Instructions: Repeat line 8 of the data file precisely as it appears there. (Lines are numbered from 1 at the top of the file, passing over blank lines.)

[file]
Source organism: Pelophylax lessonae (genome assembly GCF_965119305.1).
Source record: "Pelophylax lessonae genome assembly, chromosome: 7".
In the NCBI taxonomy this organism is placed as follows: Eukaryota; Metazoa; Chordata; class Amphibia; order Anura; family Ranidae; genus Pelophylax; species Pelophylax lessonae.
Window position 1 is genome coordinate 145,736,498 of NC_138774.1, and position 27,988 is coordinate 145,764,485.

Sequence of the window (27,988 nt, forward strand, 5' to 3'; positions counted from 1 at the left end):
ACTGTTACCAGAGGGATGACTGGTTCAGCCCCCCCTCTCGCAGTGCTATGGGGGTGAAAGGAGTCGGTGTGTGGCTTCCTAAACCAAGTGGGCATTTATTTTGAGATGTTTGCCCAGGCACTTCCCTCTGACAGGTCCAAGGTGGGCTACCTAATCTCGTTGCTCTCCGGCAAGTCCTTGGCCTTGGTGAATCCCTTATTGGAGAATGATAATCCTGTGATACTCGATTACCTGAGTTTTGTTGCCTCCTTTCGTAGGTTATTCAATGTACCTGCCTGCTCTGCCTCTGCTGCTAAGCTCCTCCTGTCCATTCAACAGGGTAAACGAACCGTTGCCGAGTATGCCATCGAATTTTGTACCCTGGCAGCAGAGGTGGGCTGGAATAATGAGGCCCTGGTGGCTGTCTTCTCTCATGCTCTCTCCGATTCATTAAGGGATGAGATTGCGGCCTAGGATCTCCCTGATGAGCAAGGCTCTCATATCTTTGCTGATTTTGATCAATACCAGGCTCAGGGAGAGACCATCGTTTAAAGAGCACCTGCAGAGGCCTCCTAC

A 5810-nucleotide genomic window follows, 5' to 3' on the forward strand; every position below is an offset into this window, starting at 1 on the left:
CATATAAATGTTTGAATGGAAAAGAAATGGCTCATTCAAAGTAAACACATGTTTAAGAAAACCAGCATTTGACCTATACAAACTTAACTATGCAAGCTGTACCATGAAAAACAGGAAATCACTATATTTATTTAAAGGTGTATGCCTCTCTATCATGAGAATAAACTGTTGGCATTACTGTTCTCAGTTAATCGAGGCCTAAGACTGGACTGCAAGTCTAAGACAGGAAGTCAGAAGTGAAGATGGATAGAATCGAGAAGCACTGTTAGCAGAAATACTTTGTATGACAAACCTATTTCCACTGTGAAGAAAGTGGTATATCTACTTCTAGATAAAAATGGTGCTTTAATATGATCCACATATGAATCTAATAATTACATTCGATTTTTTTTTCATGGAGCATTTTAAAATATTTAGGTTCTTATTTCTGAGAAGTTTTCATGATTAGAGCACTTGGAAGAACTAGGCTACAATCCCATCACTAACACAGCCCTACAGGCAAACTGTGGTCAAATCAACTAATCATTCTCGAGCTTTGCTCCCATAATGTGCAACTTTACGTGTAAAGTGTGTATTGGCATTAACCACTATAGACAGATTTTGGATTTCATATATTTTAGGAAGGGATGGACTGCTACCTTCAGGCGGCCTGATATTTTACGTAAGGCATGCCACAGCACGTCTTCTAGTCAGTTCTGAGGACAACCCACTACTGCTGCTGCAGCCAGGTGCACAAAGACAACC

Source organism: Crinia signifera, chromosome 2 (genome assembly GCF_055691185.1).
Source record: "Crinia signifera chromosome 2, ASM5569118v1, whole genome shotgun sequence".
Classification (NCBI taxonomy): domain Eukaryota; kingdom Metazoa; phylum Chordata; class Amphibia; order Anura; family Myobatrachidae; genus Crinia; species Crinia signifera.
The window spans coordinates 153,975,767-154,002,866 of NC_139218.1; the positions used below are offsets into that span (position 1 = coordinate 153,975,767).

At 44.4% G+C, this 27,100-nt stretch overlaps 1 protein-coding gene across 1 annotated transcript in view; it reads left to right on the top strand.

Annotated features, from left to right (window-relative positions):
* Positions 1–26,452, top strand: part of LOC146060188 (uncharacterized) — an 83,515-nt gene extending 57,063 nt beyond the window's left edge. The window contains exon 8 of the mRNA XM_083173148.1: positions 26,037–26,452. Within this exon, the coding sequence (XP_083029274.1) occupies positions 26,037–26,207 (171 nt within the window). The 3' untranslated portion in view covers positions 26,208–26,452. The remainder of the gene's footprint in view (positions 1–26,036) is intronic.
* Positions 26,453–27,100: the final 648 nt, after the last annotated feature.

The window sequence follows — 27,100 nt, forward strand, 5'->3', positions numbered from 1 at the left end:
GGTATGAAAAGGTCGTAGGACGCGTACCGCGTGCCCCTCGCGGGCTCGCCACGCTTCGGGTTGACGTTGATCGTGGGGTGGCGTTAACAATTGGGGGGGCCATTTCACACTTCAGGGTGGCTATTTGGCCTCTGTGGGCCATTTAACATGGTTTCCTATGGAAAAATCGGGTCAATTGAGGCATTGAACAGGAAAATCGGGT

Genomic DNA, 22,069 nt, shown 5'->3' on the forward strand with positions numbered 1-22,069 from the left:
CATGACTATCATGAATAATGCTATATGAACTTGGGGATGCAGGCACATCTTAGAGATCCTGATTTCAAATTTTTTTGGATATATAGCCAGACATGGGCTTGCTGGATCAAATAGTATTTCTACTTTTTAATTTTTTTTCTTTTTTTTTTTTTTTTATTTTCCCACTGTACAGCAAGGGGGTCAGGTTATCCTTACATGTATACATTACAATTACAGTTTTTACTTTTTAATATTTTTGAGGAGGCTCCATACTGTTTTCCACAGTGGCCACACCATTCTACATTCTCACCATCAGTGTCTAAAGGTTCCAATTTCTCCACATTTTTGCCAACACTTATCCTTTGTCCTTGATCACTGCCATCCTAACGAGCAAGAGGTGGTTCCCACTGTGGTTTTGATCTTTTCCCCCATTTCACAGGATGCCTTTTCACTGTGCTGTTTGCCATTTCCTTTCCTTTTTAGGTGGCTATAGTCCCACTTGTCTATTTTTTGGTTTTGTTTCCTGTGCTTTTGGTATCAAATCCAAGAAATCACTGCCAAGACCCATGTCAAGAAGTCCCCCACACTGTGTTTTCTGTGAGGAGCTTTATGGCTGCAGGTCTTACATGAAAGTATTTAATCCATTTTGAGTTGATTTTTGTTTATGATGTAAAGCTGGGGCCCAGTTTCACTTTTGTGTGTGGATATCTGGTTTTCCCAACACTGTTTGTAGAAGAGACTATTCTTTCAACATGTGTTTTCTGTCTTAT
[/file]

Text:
CATATAAATGTTTGAATGGAAAAGAAATGGCTCATTCAAAGTAAACACATGTTTAAGAAAACCAGCATTTGACCTATACAAACTTAACTATGCAAGCTGTACCATGAAAAACAGGAAATCACTATATTTATTTAAAGGTGTATGCCTCTCTATCATGAGAATAAACTGTTGGCATTACTGTTCTCAGTTAATCGAGGCCTAAGACTGGACTGCAAGTCTAAGACAGGAAGTCAGAAGTGAAGATGGATAGAATCGAGAAGCACTGTTAGCAGAAATACTTTGTATGACAAACCTATTTCCACTGTGAAGAAAGTGGTATATCTACTTCTAGATAAAAATGGTGCTTTAATATGATCCACATATGAATCTAATAATTACATTCGATTTTTTTTTCATGGAGCATTTTAAAATATTTAGGTTCTTATTTCTGAGAAGTTTTCATGATTAGAGCACTTGGAAGAACTAGGCTACAATCCCATCACTAACACAGCCCTACAGGCAAACTGTGGTCAAATCAACTAATCATTCTCGAGCTTTGCTCCCATAATGTGCAACTTTACGTGTAAAGTGTGTATTGGCATTAACCACTATAGACAGATTTTGGATTTCATATATTTTAGGAAGGGATGGACTGCTACCTTCAGGCGGCCTGATATTTTACGTAAGGCATGCCACAGCACGTCTTCTAGTCAGTTCTGAGGACAACCCACTACTGCTGCTGCAGCCAGGTGCACAAAGACAACC